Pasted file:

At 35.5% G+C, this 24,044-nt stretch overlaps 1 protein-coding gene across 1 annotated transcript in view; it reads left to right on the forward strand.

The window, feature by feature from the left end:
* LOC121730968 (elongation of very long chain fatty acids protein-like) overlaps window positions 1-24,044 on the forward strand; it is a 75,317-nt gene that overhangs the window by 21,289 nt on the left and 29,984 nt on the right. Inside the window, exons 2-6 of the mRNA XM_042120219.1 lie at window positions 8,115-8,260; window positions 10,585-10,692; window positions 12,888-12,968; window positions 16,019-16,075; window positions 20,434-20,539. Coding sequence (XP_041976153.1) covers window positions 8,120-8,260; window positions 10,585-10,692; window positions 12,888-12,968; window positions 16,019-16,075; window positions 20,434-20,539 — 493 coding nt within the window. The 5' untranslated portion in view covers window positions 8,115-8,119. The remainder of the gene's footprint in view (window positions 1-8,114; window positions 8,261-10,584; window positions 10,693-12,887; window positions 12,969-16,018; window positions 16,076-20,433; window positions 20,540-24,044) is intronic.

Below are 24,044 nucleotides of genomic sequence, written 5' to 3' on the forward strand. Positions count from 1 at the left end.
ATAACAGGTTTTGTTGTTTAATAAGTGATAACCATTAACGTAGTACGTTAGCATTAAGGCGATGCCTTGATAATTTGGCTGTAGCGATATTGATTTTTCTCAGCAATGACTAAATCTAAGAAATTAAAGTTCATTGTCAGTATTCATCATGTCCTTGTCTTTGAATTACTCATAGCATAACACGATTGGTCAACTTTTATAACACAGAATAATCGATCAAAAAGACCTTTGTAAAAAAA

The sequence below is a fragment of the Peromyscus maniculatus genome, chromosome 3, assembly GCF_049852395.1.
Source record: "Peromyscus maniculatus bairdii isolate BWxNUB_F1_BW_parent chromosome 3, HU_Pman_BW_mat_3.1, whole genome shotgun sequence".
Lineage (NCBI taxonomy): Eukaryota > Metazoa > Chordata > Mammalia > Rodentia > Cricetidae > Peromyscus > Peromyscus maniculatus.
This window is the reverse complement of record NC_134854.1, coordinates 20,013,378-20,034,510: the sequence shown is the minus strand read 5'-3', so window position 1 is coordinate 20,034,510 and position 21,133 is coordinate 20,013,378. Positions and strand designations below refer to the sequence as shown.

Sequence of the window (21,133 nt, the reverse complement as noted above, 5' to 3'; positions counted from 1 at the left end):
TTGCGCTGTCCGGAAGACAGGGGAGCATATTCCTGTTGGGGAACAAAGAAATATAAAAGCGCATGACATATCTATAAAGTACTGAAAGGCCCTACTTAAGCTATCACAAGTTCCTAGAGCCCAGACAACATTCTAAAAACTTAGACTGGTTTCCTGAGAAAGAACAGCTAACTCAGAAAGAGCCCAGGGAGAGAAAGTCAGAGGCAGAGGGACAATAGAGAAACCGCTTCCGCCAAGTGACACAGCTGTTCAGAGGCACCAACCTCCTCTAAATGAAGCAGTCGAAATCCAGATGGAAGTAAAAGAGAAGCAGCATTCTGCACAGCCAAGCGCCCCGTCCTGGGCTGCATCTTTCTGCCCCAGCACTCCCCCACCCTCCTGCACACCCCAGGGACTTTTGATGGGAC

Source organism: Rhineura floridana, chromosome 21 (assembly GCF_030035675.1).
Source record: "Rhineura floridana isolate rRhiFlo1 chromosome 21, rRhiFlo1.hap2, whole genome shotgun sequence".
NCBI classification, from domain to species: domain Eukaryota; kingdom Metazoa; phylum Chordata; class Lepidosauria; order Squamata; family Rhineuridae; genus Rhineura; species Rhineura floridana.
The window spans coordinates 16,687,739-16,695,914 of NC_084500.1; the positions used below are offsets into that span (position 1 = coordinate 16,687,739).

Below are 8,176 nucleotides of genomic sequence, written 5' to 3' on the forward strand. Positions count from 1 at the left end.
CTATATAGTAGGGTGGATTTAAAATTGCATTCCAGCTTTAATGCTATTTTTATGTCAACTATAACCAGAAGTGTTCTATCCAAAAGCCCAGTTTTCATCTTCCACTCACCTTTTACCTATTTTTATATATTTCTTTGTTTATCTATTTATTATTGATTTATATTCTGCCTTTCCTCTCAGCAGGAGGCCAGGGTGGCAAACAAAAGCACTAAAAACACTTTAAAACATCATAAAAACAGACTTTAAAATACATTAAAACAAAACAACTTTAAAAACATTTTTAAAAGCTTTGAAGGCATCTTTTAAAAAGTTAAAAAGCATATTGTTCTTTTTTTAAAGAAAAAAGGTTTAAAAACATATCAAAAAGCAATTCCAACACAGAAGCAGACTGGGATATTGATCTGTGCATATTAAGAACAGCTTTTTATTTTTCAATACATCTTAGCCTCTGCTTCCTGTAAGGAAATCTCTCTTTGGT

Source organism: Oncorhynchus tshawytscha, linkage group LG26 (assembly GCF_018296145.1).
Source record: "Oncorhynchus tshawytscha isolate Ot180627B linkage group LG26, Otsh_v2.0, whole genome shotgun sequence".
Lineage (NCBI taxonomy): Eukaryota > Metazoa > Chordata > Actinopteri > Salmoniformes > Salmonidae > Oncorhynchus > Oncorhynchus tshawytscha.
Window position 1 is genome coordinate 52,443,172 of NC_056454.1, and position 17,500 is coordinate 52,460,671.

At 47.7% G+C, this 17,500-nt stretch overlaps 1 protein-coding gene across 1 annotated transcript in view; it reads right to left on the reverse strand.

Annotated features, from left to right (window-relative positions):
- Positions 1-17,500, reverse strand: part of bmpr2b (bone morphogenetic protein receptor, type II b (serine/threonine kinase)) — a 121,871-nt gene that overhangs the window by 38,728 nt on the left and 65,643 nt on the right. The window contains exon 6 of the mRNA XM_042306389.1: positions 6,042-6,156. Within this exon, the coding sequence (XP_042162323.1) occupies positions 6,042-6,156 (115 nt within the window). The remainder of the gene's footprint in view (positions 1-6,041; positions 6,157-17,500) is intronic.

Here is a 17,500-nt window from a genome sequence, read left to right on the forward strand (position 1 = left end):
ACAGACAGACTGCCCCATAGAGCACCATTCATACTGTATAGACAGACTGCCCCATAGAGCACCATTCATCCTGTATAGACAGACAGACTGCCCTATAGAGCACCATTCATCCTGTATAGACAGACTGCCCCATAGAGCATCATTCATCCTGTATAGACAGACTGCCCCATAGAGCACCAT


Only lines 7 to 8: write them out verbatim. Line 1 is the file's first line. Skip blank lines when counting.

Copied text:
Source record: "Peromyscus maniculatus bairdii isolate BWxNUB_F1_BW_parent chromosome 3, HU_Pman_BW_mat_3.1, whole genome shotgun sequence".
Lineage (NCBI taxonomy): Eukaryota > Metazoa > Chordata > Mammalia > Rodentia > Cricetidae > Peromyscus > Peromyscus maniculatus.